Anyway, over the years I did a few things for the castle, some paid, some not. But more recently I really think she realised the marketing value and has asked for a slew of videos over the next little while, this one being the first of the new lot.
The reason I’m posting it is that it really is an example of run and gun to the extreme.
What I mean by that is that it was done totally live with no preps and no idea on my part of what she was going to do, where she was going to walk, when she was going to stop, what she was going to say, when she was going to say it and how she was going to end it.
It all took place over about 45 minutes.
One thing I had learned, working with the Duchess, was to always have the camera running as she was apt to start talking at any moment and expect to be in the camera frame and fully recordable.
Step 1: Stick the radio mic on her.
Step 2: Turn the camera on and don’t’ turn it off for any reason until she indicates we are well and truly done.
Now, understand, this approach was understood to be a ‘blog style’ video–meaning, it was going to be dated. It was just an update report on an on-going project that will be totally different a month or two from now. It’s akin to (but hopefully better than) some guy walking around with a camera on a selfie stick.
For this I used the Sony HXR X70 on full intelligent auto mode. No pretentions about getting ‘perfect video’ (color temp, exposure, etc.). Facial recognition was on for focus control of her face.
Actually, in this case, I didn’t even do any color correction. This is right out of the camera.
Everything hand-held, as usual. (try doing that on a gimbal–she’d have left you in the dust from the get-go while you fiddled with your balance controls). Take 2? Forget it.
For something like this you’ve got to have your true run and gun hat on (which is what that book is about you see the link for on the right of the page)
I’m not trying to be smug. You just have to be able to do this sort of thing as a run and gunner.
So…in auto mode you obviously run into some non-ideal situations–like going from inside to outside (or visa versa) or finding that your talent has suddenly stopped with the sun right behind here and has gone into silhouette, and so on.
You will see I did my best in those circumstances to shift the camera’s position as she was talking to optimise the lighting conditions but’s that’s all I did. You’ll see that in certain circumstances the auto color balance adjusted midshot. Purists will notice. No one else will.
She just wanted to give an update on progress on a live construction site. And that’s what we got.
Just before she walked off to her Bentley I told her I’d need a few moments to run around and get some B roll footage which I did in about 4 minutes. She waited and made some calls.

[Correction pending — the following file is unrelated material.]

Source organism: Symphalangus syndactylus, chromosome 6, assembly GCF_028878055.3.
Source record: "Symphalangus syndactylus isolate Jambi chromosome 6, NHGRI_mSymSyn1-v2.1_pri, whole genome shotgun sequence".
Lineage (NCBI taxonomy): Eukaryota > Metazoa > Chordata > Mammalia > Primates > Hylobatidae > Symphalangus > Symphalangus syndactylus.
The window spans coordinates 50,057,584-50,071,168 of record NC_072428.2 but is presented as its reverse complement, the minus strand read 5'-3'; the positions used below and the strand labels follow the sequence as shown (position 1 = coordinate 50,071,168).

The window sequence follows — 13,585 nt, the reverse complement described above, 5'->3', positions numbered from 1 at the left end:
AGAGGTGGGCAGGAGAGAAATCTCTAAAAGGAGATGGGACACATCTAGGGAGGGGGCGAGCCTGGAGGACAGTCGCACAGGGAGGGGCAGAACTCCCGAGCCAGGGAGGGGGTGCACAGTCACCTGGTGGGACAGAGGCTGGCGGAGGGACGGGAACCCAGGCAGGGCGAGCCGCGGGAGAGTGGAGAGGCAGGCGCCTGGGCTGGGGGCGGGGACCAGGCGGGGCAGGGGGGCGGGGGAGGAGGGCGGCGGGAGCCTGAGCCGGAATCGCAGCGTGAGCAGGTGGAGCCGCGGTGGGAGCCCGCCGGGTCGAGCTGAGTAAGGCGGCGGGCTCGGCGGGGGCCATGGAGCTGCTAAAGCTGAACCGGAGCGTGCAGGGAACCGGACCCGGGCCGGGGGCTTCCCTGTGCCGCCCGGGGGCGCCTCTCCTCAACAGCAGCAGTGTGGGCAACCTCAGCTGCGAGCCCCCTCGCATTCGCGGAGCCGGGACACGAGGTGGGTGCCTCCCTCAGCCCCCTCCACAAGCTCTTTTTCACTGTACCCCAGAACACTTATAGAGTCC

And that was it.
A couple hours later the edit was done.
Was it stressful? A wee bit.
But practice makes perfect.
We’ve got another one coming up. I’ll try to do better.
If you’re English, you’ve probably heard of Lancelot ‘Capability’ Brown, England’s most famous landscape architect.
Last year England celebrated the 300th year of his birth with events around the country all year long.
Brown was responsible for the landscapes of over 170 of Englands most famous estates. And, in England, when we say ‘estate’ we mean BIG house with LOTs of land. If you’ve ever been to England as a tourist visiting any one of these famous estates, chances are you saw Brown’s work, never realising that those ‘natural’ landscapes you were looking at were created by a landscape architect.
If you haven’t been to England but have seen Downton Abbey (filmed at Highclere Castle), well, that’s Brown too.
Anyway, one might assume there’d be a statue of Brown somewhere in England after all that time, but until a few days ago, there wasn’t. Nor were there any plans for one, even though a £1,000,000 was spent celebrating Brown’s birthday last year.
Enter my wife, Laury Dizengremel, sculptor.
Well, watch the video to see what happened. But the purpose of the video was not to simply document the making of the statue and it’s ribbon cutting on the Thames River in London last week. Rather it was to market the sculptor. And you probably wouldn’t think that when you watch it.
This brings me to something mentioned in an earlier post when I referred to a new chapter for the print release of the Run ‘n Gun Videography book (which, sorry, I haven’t gotten around to doing yet. The chapter, yes. The update, not yet).
The Chapter is called Marketing Viewpoint.
It’s simple. In order to market effectively you have to assume the viewpoint of the eventual target audience.
In this case, it’s a rather small audience–people who want a bronze statue made.
So, if you can remember, when you watch the video, try to assume the viewpoint of someone shopping for a sculptor to make a bronze statue that costs anywhere from $40,000 to $90,000 and up. That’s not money spent lightly. One has to do one’s homework.
Tell me what you’d think as that prospective statue buyer after you watch the video. Would you contact her?
In related news…